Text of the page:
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Few takers for govt jobs among tribals

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By SUDHIR KUMAR MISHRA in Ranchi
  • Published 12.10.08
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Ranchi, Oct. 11: Eight Birhors, members of a primitive tribe, died after consuming contaminated food and poisonous roots on October 1, confirmed Chatra deputy commissioner Abu Bakra Siddiqui in his report to chief secretary A.K. Basu.

Though he claimed that the situation of acute poverty was now under control, in reality no step was initiated to give government jobs to primitive tribe members, suitable to their qualifications and experience. Siddiqui said this was because not a single tribal in Hindiakala village, where the incident occurred, or in adjoining villages was fit for government jobs.

The incident took place in Hindiakala village under Pratapur block of Chatra district on October 1. Thereafter, the district civil surgeon and the circle officer concerned conducted an inquiry and found that 24 families held Antyodaya cards and seven families had BPL red cards.

Talking to The Telegraph over telephone, Siddiqui said that there were 33 Birhor families in Hindiakala village. The government had decided to give Antyodaya cards to all the families. Siddiqui claimed that though NREGA projects were functioning in the village, the Birhors were reluctant to take up jobs. The circle officers have now been directed to provide foodgrain from the calamity relief fund to all such families, who do not have money to buy them even at subsidised prices, he said.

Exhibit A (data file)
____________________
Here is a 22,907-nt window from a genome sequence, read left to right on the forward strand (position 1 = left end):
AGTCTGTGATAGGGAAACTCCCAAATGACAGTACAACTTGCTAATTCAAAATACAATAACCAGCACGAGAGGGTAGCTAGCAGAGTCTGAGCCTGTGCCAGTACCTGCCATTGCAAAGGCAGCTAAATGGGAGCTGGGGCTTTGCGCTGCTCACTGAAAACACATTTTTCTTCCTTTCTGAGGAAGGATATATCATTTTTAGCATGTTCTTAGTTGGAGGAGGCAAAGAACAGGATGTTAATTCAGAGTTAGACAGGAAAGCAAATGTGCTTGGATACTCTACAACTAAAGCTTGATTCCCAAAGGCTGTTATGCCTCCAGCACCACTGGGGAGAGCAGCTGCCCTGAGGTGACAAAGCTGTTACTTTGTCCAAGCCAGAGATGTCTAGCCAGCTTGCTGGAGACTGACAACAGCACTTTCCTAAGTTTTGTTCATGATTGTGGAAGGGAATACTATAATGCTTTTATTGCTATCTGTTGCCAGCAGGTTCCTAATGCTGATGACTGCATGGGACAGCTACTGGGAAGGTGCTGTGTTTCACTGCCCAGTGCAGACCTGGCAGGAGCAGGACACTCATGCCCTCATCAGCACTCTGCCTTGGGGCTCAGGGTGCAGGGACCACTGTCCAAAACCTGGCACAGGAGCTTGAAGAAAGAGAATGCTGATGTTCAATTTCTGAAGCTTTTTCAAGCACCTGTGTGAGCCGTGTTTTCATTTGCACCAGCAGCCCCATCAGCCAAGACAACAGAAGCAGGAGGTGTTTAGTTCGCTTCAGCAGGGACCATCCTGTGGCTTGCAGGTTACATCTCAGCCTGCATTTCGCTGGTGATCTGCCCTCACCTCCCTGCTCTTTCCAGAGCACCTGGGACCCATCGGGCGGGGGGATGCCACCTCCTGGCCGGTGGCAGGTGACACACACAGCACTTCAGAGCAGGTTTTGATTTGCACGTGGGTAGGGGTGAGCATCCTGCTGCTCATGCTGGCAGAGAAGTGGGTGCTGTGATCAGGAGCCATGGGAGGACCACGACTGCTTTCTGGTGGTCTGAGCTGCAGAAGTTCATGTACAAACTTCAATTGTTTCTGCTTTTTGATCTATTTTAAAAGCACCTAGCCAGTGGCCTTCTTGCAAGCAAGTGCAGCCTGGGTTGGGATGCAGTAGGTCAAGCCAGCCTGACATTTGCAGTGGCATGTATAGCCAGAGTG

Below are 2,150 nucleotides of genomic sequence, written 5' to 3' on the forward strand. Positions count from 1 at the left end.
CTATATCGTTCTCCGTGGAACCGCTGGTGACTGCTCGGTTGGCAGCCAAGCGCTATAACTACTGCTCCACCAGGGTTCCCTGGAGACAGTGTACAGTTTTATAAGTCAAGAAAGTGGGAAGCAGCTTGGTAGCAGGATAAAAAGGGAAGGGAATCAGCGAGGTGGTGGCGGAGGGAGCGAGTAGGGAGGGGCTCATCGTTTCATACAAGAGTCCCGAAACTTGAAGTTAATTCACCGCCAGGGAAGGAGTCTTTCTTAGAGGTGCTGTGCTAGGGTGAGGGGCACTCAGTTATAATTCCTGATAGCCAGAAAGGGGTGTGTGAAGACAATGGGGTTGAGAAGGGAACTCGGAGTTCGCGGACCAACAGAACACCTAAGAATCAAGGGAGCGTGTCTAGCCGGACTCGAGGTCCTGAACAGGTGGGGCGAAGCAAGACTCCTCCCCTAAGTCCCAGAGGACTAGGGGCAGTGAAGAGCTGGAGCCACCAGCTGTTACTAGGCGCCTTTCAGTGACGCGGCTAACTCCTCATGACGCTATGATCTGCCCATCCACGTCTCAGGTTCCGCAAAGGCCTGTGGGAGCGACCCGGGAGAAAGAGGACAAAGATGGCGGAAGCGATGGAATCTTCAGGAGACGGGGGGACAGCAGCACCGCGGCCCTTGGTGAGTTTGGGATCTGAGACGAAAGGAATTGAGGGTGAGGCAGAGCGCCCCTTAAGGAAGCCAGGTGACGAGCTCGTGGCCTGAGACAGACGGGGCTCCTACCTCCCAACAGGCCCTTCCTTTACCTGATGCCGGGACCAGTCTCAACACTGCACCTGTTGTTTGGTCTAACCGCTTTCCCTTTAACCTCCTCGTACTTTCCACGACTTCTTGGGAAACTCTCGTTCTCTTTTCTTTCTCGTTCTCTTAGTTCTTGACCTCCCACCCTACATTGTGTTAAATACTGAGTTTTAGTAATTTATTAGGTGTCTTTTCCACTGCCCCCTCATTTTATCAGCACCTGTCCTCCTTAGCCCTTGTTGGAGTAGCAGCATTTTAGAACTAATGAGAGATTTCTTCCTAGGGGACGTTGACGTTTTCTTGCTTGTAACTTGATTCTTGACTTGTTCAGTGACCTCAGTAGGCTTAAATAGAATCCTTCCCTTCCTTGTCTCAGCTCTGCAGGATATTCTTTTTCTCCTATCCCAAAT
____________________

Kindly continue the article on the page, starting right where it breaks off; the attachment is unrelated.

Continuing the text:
He added that a camp was organised in the village in August to provide foodgrain, employment under NREGA schemes and health services, but several Birhor families did not avail of the benefits.

“The competent hands among them have already been engaged. One man is working as a chowkidar. In the neighbouring village, one lady has been engaged as an anganwadi worker. Still we are conducting an extensive survey after the state’s directive to ‘trace’ people belonging to the primitive tribes and give them suitable jobs according to their qualifications and experience,” Siddiqui said.

Meanwhile, chief minister Shibu Soren, sources said, is upset by the fact that despite the cabinet decision to provide government jobs to all members of primitive tribes, no step has been taken by officials concerned. “Bewildered”, Soren said that he would be taking stern measures after carefully going through the report.

“The chief secretary has forwarded me the deputy commissioner’s report. I will soon hold a meeting with the senior officials and work out a concrete action plan. We are committed to save the primitive tribes,” said Soren.